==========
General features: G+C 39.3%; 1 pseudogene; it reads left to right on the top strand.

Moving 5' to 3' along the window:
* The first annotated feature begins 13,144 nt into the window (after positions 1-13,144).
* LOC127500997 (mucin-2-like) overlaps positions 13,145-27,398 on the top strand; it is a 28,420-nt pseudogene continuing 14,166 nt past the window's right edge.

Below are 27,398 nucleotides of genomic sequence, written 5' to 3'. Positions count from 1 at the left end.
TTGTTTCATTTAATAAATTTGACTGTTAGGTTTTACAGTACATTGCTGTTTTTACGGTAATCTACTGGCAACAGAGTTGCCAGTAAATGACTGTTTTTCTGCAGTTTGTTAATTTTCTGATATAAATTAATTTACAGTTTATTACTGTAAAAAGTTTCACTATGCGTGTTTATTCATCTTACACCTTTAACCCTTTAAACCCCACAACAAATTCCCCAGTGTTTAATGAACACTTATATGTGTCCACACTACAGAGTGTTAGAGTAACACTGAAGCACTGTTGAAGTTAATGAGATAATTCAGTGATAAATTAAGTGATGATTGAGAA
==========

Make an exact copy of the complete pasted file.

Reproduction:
General features: G+C 39.3%; 1 pseudogene; it reads left to right on the top strand.

Moving 5' to 3' along the window:
* The first annotated feature begins 13,144 nt into the window (after positions 1-13,144).
* LOC127500997 (mucin-2-like) overlaps positions 13,145-27,398 on the top strand; it is a 28,420-nt pseudogene continuing 14,166 nt past the window's right edge.

Below are 27,398 nucleotides of genomic sequence, written 5' to 3'. Positions count from 1 at the left end.
TTGTTTCATTTAATAAATTTGACTGTTAGGTTTTACAGTACATTGCTGTTTTTACGGTAATCTACTGGCAACAGAGTTGCCAGTAAATGACTGTTTTTCTGCAGTTTGTTAATTTTCTGATATAAATTAATTTACAGTTTATTACTGTAAAAAGTTTCACTATGCGTGTTTATTCATCTTACACCTTTAACCCTTTAAACCCCACAACAAATTCCCCAGTGTTTAATGAACACTTATATGTGTCCACACTACAGAGTGTTAGAGTAACACTGAAGCACTGTTGAAGTTAATGAGATAATTCAGTGATAAATTAAGTGATGATTGAGAA